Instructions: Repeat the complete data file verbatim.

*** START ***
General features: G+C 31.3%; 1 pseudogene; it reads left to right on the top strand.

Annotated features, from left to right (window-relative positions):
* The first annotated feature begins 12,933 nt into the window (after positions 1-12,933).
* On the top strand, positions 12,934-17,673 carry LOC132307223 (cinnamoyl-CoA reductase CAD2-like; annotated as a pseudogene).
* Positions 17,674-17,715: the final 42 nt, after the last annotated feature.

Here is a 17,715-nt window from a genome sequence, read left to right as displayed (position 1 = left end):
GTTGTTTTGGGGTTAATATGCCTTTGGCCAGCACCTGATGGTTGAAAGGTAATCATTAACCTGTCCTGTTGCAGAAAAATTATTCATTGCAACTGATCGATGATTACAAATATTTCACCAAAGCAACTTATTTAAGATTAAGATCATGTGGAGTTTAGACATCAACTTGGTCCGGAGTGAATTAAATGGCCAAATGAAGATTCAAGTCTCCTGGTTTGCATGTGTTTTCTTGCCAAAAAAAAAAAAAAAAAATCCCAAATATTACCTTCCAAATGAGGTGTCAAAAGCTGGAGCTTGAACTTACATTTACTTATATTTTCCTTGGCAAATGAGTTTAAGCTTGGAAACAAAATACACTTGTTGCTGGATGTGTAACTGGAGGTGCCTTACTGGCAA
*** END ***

General features: G+C 31.3%; 1 pseudogene; it reads left to right on the top strand.

Annotated features, from left to right (window-relative positions):
* The first annotated feature begins 12,933 nt into the window (after positions 1-12,933).
* On the top strand, positions 12,934-17,673 carry LOC132307223 (cinnamoyl-CoA reductase CAD2-like; annotated as a pseudogene).
* Positions 17,674-17,715: the final 42 nt, after the last annotated feature.

Here is a 17,715-nt window from a genome sequence, read left to right as displayed (position 1 = left end):
GTTGTTTTGGGGTTAATATGCCTTTGGCCAGCACCTGATGGTTGAAAGGTAATCATTAACCTGTCCTGTTGCAGAAAAATTATTCATTGCAACTGATCGATGATTACAAATATTTCACCAAAGCAACTTATTTAAGATTAAGATCATGTGGAGTTTAGACATCAACTTGGTCCGGAGTGAATTAAATGGCCAAATGAAGATTCAAGTCTCCTGGTTTGCATGTGTTTTCTTGCCAAAAAAAAAAAAAAAAAATCCCAAATATTACCTTCCAAATGAGGTGTCAAAAGCTGGAGCTTGAACTTACATTTACTTATATTTTCCTTGGCAAATGAGTTTAAGCTTGGAAACAAAATACACTTGTTGCTGGATGTGTAACTGGAGGTGCCTTACTGGCAA